To finish on an optimistic note, this week we saw a surprise to the upside on already elevated expectations for Q1 growth in the Australian economy. Economic expansion for the March 2018 quarter came in at 1.0%, pulling the year on year figure up to 3.1%. This is consistent with the views expressed by the Reserve Bank earlier in the week when they kept rates on hold at 1.5%, and provided this succinct summation of the economy in their accompanying statement. “The recent data on the Australian economy have been consistent with the Bank’s central forecast for GDP growth to pick up, to average a bit above 3 per cent in 2018 and 2019. Business conditions are positive and non-mining business investment is increasing. Higher levels of public infrastructure investment are also supporting the economy. Stronger growth in exports is expected. One continuing source of uncertainty is the outlook for household consumption. Household income has been growing slowly and debt levels are high.”4
The issue of debt levels in the household sector is of course deeply intertwined with the health of the housing market, though the risks are certainly improved by the strong labour market and the likelihood that interest rates stay at historically low levels for an extended period. HSBC’s chief economist in Australia previously held a role at the RBA where he was involved in analysis of the residential property market, so his views are informed by this valuable experience. A recent note he published was titled “Australian housing: Expect a soft landing,” which included the following assessment.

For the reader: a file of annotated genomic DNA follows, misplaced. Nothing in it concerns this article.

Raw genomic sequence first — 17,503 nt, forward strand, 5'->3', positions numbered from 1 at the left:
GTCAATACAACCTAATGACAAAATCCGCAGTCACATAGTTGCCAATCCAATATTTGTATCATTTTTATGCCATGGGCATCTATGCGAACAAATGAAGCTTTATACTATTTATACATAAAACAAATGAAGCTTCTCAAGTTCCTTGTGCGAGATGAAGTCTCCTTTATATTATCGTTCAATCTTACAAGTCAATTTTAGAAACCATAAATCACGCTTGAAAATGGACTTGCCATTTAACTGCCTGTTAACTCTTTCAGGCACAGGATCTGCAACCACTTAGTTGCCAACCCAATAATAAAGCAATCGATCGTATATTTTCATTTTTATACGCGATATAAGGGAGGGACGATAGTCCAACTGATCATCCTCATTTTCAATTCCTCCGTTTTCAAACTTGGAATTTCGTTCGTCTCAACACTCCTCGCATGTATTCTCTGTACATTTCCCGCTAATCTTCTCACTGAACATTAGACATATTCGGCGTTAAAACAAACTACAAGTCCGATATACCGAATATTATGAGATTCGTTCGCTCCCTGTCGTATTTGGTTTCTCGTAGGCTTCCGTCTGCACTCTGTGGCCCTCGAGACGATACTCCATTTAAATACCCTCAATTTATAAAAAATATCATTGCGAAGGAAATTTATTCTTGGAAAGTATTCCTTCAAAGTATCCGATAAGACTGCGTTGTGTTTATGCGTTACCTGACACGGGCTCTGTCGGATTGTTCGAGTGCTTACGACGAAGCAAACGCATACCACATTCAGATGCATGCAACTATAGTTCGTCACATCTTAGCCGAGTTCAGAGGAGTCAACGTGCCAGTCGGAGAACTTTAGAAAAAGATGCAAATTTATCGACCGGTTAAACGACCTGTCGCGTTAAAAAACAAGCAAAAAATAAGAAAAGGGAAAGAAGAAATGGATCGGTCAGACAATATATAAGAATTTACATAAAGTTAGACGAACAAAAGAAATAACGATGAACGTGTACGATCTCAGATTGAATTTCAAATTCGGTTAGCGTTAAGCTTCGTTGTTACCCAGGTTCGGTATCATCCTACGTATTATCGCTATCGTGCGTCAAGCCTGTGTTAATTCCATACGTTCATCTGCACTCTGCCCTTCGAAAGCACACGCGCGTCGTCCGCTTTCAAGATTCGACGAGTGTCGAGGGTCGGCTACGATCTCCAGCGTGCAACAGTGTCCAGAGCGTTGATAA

“Having had housing price booms, it is now Sydney and Melbourne that are seeing their housing markets cool, while other cities have generally continued to see subdued housing market conditions. For Sydney, housing prices have fallen by 4% since their peak in mid-2017, although they are still 66% above the mid-2012 trough. For Melbourne, housing prices are up 4% over the past year, but this is a slowing from double-digit growth over the previous year (prices are up 56% since the mid-2012 trough). These markets have both cooled more quickly than we had expected, but we are expecting them to stabilise in coming quarters.”5
These charts also argue against one of the most frequent criticisms of the property market which was that we are heading for an oversupply situation. Whilst that appears unlikely, so too is the prospect of broad financial instability. We expect that will in time be good news for the financial sector.
For more information contact Forwood Planning on 07 3103 3038.